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New Anti-Doping Guidelines Aim to Keep Sports Clean

Newly-appointed World Anti-Doping Agency (WADA) president Craig Reedie, center, with his vice-president Makhenkesi Stofile, right, and the outgoing president John Fahey, in Johannesburg, Nov. 15, 2013.
The World Anti-Doping Agency has passed a new set of guidelines that officials say will keep sports clean. But are the guidelines strict enough, or are they too strict?

WADA officials say the new code, passed unanimously on Friday, will make it tougher than ever for athletes to cheat with performance-enhancing drugs.

A notable change is the doubling of bans - from two to four years - in cases of intentional doping, along with penalties for coaches and entourages who help athletes cheat. The code also penalIzes athletes who refuse to help out in doping investigations; in return, athletes who do cooperate may receive reduced sanctions.

“We've got stronger sanctions for those who intentionally dope," explained departing WADA President John Fahey, who said the new code is both strict and fair. "We've also got greater flexibility when it comes to sanctioning of athletes.

"All has been done with fair consideration of human rights with an understanding of the principle of proportionality," he added. "There will be greater emphasis on intelligent processes in the future, and on investigations, investigations in particular are seen as essential if we are to do what we must do as effectively as we can.”

Fahey also told VOA the code will protect athletes from developing countries from competitors in wealthier nations.

“It applies equally to athletes no matter what country they come from, what sport they’re involved in, whether they’re male or female," he said. "It says you will be treated equally if you offend under the rules known as the anti-doping code.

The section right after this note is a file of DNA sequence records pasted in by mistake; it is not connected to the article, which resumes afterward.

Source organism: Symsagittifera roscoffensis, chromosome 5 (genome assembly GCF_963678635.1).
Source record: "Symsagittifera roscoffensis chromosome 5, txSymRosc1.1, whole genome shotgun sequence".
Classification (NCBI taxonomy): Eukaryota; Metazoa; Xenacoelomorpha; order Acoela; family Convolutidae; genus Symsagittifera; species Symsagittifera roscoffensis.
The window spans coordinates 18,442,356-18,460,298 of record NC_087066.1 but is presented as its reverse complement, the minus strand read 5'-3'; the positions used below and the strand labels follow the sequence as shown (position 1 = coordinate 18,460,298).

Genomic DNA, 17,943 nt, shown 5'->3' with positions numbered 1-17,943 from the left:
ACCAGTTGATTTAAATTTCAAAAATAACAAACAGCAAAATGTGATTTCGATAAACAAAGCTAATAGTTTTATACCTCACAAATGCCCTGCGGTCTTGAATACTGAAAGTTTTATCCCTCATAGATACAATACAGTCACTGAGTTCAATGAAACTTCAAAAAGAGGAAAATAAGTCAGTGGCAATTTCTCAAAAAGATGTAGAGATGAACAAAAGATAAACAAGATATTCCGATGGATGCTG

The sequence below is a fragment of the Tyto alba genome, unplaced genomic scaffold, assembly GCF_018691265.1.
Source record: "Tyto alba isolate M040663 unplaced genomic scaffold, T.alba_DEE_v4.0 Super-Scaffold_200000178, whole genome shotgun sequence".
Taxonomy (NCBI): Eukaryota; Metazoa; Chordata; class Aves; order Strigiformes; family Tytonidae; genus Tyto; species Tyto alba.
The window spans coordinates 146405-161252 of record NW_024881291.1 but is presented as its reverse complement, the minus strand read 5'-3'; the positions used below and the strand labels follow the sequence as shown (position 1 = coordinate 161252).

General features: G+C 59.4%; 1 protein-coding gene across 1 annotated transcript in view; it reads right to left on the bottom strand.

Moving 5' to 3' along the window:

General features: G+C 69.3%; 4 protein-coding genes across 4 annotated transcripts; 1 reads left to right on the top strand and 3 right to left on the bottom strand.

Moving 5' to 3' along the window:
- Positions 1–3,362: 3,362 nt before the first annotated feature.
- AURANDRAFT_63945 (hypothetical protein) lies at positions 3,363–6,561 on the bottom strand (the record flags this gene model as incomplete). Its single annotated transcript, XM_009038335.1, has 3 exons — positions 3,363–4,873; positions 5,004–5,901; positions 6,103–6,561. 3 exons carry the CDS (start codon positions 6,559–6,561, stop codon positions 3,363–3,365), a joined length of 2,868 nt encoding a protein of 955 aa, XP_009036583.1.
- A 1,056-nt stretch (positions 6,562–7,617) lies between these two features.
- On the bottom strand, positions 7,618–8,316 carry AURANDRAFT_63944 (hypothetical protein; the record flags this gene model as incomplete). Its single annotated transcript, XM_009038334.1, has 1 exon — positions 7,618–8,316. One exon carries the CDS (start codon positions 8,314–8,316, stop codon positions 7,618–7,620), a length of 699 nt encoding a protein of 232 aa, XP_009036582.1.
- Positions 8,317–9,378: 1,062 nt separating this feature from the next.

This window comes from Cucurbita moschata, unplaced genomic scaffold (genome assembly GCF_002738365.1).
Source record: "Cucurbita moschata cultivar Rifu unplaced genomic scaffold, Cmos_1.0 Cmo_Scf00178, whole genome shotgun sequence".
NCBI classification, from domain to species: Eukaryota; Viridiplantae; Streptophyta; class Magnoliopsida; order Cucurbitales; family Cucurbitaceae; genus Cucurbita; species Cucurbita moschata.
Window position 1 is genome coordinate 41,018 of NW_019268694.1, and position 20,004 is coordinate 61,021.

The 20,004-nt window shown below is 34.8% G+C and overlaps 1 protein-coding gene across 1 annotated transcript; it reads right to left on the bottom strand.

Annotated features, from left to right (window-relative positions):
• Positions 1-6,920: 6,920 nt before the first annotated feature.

"What I say to those in emerging nations is that they ought to go forward with confidence, knowing [that] if there are cheats in bigger countries, stronger countries, the likelihood is that they will be caught, because we are becoming more effective. So there may not well be the disadvantage they think there is.”

Anti-doping officials were quick to point out that it was athletes who asked for stricter sanctions. WADA secretary-general David Howman said the idea of a four-year ban was initially discussed a decade ago.

“The learning since then, and the desire, I think, of many clean athletes is that we should have looked at it again," he explained. "So we did that, we started this process in 2012, we asked everyone what they thought. We had a huge amount of consensus to the implementation of a four-year penalty.”

The new code goes into effect at the beginning of 2015, more than a year before the next summer Olympics in Rio de Janeiro.